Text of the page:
Eddie Lenihan, in his Meeting the Other Crowd: The Fairy Stories of Hidden Ireland, provides an introduction to understanding traditional Irish folklore and, sadly, its near disappearance in the present generation. "...Intimate Ireland has all but passed away. Within a single lifetime Ireland has changed from a predominantly rural to a mainly urban society. This fact underlies all. Old people, the tradition-bearers, have become virtual exiles in their own land, disregarded, unvalued. Old lore is no longer passed on, this for a complex of reasons." Lenihan mentions a variety of causes including the non-existence of former traveling beggars whose payment for lodging would come in the form of entertaining the town-folk with stories. Other reasons include Lenihan's description of our current culture as a whole..."our time and place is a world, a society that emphasizes the technological rather than the personal..., the superficial and fleeting rather than the profound, the commercial at the expense of the communal."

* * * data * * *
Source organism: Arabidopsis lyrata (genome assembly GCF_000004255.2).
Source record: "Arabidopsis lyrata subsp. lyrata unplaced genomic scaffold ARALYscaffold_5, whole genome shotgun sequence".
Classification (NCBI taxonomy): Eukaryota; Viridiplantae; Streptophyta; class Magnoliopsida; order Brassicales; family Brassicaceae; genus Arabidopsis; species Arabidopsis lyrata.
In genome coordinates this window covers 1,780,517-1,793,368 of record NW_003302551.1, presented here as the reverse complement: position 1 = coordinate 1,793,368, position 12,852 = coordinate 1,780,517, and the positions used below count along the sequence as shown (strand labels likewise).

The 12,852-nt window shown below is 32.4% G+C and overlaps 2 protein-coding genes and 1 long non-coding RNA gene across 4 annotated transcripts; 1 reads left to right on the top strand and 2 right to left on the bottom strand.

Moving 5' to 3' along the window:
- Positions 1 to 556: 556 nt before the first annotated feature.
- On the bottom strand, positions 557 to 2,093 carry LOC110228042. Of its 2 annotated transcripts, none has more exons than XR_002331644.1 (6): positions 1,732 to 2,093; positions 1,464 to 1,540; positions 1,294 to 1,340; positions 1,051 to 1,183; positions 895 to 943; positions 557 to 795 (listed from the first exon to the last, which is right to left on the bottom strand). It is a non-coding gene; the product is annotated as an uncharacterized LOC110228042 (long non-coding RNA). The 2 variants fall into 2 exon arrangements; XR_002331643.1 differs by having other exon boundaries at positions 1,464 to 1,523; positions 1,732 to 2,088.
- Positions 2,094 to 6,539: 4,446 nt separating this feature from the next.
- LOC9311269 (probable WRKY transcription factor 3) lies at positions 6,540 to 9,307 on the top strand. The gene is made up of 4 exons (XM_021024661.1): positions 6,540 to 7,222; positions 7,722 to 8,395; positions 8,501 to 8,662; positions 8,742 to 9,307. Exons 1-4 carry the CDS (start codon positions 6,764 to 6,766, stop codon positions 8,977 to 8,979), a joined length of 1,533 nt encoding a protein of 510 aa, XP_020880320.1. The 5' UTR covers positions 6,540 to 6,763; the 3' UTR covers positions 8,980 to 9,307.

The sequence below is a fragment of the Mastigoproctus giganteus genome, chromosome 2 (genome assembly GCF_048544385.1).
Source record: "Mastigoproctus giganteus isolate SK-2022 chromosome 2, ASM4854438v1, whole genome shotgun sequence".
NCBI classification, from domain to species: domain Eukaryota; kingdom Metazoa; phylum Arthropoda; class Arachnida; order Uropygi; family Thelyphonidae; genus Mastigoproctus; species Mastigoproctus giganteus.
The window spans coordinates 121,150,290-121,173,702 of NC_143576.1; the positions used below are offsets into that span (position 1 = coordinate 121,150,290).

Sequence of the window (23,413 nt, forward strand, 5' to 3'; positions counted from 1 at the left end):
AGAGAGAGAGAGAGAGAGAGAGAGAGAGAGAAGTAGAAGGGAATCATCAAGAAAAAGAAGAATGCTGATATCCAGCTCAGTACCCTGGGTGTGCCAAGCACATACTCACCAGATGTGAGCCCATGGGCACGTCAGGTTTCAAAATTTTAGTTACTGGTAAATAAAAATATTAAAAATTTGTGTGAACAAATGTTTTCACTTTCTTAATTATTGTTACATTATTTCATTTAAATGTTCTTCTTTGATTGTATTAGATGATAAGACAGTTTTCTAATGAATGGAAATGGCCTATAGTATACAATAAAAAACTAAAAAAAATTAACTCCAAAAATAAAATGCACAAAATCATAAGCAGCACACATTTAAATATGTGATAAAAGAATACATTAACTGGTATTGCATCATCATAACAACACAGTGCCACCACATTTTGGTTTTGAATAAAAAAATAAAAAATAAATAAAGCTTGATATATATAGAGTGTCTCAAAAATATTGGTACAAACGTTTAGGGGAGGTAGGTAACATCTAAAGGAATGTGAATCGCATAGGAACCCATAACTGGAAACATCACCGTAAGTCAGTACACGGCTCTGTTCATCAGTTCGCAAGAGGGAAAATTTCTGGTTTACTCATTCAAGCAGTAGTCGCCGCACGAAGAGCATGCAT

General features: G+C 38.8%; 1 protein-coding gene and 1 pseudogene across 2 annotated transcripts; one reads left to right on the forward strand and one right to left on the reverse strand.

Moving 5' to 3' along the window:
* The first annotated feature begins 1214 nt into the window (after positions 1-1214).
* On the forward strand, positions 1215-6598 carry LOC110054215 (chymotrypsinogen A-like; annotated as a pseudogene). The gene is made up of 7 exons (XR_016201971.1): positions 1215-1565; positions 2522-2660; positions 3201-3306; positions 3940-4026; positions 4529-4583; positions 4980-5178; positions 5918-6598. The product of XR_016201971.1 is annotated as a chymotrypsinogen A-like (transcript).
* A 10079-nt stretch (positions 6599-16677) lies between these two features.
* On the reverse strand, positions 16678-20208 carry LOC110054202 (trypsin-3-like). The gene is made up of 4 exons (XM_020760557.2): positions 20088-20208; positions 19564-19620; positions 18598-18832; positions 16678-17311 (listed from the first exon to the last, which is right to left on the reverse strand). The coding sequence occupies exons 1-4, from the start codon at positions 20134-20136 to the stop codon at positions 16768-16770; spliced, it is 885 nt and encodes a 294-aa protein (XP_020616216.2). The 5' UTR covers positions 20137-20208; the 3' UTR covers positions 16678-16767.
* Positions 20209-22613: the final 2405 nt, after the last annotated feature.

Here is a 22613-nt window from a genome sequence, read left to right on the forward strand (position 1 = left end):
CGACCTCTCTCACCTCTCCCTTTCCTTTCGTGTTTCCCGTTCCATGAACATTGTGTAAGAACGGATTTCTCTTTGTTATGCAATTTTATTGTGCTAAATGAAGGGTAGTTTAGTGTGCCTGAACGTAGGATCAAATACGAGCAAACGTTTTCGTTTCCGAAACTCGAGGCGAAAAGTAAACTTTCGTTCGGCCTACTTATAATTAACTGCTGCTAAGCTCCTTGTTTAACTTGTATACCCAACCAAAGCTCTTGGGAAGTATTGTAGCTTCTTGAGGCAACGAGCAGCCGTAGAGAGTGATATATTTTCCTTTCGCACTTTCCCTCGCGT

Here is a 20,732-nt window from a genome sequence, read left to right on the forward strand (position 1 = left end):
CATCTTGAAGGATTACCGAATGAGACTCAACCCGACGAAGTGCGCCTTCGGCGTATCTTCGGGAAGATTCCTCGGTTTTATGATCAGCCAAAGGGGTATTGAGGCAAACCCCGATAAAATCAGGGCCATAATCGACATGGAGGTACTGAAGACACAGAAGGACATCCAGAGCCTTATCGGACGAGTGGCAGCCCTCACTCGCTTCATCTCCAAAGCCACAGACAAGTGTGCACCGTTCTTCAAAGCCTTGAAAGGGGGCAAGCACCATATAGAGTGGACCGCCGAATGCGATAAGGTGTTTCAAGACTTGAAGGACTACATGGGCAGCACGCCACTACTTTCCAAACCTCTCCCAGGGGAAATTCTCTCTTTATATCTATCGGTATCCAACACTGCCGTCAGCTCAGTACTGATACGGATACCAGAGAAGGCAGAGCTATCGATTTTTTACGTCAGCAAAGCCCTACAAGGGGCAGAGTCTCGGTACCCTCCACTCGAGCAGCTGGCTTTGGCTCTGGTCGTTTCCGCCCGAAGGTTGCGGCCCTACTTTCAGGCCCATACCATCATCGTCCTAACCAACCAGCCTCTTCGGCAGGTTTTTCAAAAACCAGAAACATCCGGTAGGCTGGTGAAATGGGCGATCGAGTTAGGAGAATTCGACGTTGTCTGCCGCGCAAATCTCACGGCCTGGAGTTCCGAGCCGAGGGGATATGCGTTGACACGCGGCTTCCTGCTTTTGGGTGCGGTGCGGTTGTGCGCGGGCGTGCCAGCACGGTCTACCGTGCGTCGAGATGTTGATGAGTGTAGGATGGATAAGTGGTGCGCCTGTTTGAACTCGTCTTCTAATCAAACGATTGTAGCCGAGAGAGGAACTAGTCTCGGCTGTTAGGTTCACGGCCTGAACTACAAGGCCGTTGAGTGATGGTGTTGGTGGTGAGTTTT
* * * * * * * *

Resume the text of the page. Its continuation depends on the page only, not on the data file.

If the decline of significant story-telling has effected and been effected by Irish society to the degree Lenihan describes, I wonder what effect such a decline in, or devaluing of, story-telling might have on the Church.